Science-fiction movies have often toyed with the idea of a mechanised police officer battling huge crime syndicates in a dystopian future (1987s Robocop springs to mind). ESWAT: City Under Siege was one such game, with a storyline that felt like it came straight from a 1980s B-movie starring Jean Claude Van Damme or Dolph Lundgren.
ESWAT: City Under Siege (Cyber Police ESWAT in Japan) is a side-scrolling action platform game developed and published by Sega. Based on the 1989 arcade game Cyber Police ESWAT, it was released in 1990 for the Mega Drive and Master System. It was later released on the Wii Virtual Console in 2007 and as part of Sonic’s Ultimate Genesis Collection (2009) found on the PlayStation 3 and Xbox 360.
Global terrorist organisation E.Y.E is wreaking havoc throughout the world. To combat this terrorist threat, the governments of the world launch their ESWAT (Enhanced Special Weapons and Tactics) initiative. Selected from the bravest police officers, and sharpest shooters, these law enforcement officers don state-of-the-art ICE combat suits with advanced armour and weaponry.
There are eight missions for you to battle through:
- Guard Silent City!!
- Infiltrate Cyber Prison!!
- Defend Neo Three-Mile!!
- Attack Mad Scientist!!
- Destroy Dark Base!!
- Penetrate Secret Sewer!!
- Destroy Tactical Complex!
- Break E.Y.E’s Plan!
You begin the game at the rank of Captain and are a plain clothes police officer. Once you complete the first mission you gain a promotion to Chief. The completion of the second mission sees you promoted again to ESWAT and this is when you gain the ESWAT suit. The suit begins with your plain shot weapon but allows you to pick up a further four weapons:
- Super – Shoots three shots at once instead of one, and includes rapid fire ability.
- R.L. (Rocket Launcher) – Fire two powerful rockets in quick succession before needing a bit of time to reload.
- P.C. (Plasma Charge) – Fires smaller shots but can charge up to fire a huge devastating ball of plasma.
- Fire – The most powerful weapon in your arsenal, this weapon can only be used when your jetpack fuel is in the red zone (full power). You can also only use it once.
First, I’d like to rave about the graphics of this game. The sprites look incredible! The detail on your character’s uniform and the initial human enemies is top rate for 1990 (there is a nice little explosion once you kill the enemies too). Bright and colourful, and they have even captured the shadows on your attire (between the legs for example). The levels themselves, are also incredibly detailed and there is plenty that to attracts the eye. They really did go all in for this game.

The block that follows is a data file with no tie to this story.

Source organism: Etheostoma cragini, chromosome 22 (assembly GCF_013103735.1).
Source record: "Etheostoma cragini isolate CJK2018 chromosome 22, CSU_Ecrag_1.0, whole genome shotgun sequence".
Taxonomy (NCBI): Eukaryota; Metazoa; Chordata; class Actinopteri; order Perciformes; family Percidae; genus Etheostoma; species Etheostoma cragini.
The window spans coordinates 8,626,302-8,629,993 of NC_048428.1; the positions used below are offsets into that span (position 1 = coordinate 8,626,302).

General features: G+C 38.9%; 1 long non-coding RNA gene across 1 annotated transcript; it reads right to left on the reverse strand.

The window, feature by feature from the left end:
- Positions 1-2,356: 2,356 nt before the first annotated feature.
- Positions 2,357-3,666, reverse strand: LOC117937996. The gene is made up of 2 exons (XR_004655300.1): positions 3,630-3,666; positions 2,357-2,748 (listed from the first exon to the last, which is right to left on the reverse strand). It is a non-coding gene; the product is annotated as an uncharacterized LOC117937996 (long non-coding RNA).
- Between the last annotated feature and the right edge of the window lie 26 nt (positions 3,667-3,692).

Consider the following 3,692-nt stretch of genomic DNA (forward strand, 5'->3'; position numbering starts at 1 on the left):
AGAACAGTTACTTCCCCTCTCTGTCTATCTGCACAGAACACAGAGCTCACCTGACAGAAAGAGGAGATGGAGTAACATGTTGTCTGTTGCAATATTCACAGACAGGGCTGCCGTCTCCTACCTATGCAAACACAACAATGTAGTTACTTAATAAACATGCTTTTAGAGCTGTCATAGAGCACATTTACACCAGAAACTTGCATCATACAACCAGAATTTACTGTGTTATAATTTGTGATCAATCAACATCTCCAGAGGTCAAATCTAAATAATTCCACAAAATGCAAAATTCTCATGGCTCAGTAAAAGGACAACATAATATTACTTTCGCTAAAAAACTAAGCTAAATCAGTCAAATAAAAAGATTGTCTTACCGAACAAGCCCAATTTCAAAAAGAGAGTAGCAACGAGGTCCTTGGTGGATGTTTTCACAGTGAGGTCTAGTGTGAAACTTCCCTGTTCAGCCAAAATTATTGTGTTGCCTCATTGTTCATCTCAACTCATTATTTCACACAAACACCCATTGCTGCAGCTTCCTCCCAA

The music sounds great too. Upbeat and funky, it’s the sort of in-game music that you’d listen to as opposed to muting the sound and putting on your own tunes.
In the first two levels, you only move a one speed: walking. As you progress and gain the ESWAT suit, you can also use your rocket pack to help evade hazards and enemy fire. My only criticism of the player’s movement is that I feel that your character walks a little too slowly for my liking and cannot shoot diagonally, which is a tad annoying at times. I also felt that the you are too zoomed in (if that makes sense). You are quite clsoe to the edge of the screen as you walk to progress. I’d have liked to have seen it zoomed out a bit more so that you can see a bit more of what’s going on around you and aren’t in a constant state of nervous surprise.
This is a tough game, and certainly not for the faint-hearted. If you complete the game and are a glutton for punishment, you can increase the difficulty and number of lives you begin with. This increases the replay value of the game.
Did I compete the game?
No, I could not get past mission five.
What the critics said:
Mean Machines Sega: “ESWAT is s super-slick platform shoot ‘em up that simply oozes quality. The parallax scrolling backdrops and sprites are excellent, and the sound is great. Combine those with challenging and highly addictive gameplay and you’ve got a game that’s a must for your collection. Overall 92%”.
Sega Power: “At first this Shinobi-style shooter isn’t too hot. Later on, though, it displays some of the moodiest scenes on the MD. Tried and trusted gameplay, plus a few shocks! Overall 4/5”.
“Graphically, a superb example of the capabilities of the Sega Mega Drive with a knock out soundtrack to boot. This is a challenging game and you won’t simply finish it in one sitting.”
What are your memories of ESWAT? I would love to hear your thoughts, and don’t for get to follow and subscribe so that you don’t miss my latest reviews! You can also find me on Instagram: @nicklovestogame.
 ‘Review: Mega Drive – Eswat’. Mean Machines. (October 1992). Issue 1:138. (https://archive.org/details/mean-machines-sega-magazine-01/page/n137/mode/2up Accessed 16th February 2020).
 ‘The Hard Line – E.S.W.A.T. City Under Siege’. Rage Magazine. (October 1991). Issue 23:53. (https://retrocdn.net/images/8/89/SegaPower_UK_23.pdf Accessed 22nd May 2021).